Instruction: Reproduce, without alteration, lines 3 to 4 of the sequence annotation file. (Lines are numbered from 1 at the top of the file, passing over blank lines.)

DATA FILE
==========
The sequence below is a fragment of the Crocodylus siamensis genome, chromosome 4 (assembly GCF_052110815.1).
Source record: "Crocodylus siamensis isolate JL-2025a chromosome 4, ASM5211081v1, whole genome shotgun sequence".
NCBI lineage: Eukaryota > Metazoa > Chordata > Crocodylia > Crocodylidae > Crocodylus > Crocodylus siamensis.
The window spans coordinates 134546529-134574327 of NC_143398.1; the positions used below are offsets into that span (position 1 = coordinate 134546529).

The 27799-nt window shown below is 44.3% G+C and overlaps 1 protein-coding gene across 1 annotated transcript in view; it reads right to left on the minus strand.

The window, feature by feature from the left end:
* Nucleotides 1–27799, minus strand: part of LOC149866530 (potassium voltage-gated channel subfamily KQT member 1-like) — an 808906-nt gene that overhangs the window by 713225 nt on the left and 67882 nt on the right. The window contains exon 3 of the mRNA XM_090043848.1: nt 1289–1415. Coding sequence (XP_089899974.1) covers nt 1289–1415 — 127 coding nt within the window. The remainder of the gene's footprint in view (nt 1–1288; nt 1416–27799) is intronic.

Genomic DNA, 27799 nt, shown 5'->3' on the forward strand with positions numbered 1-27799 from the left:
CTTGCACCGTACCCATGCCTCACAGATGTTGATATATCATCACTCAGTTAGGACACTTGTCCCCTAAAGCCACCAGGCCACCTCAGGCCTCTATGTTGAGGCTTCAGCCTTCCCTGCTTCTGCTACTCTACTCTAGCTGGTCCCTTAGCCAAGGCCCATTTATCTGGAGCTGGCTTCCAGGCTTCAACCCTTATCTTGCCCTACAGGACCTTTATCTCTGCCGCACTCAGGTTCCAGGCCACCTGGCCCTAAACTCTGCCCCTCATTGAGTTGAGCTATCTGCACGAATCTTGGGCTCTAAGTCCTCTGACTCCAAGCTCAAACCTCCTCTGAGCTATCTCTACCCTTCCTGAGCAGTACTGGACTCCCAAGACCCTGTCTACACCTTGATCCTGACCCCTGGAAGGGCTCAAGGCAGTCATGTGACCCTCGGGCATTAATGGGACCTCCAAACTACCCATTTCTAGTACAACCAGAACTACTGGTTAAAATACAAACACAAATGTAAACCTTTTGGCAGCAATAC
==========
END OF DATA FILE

NCBI lineage: Eukaryota > Metazoa > Chordata > Crocodylia > Crocodylidae > Crocodylus > Crocodylus siamensis.
The window spans coordinates 134546529-134574327 of NC_143398.1; the positions used below are offsets into that span (position 1 = coordinate 134546529).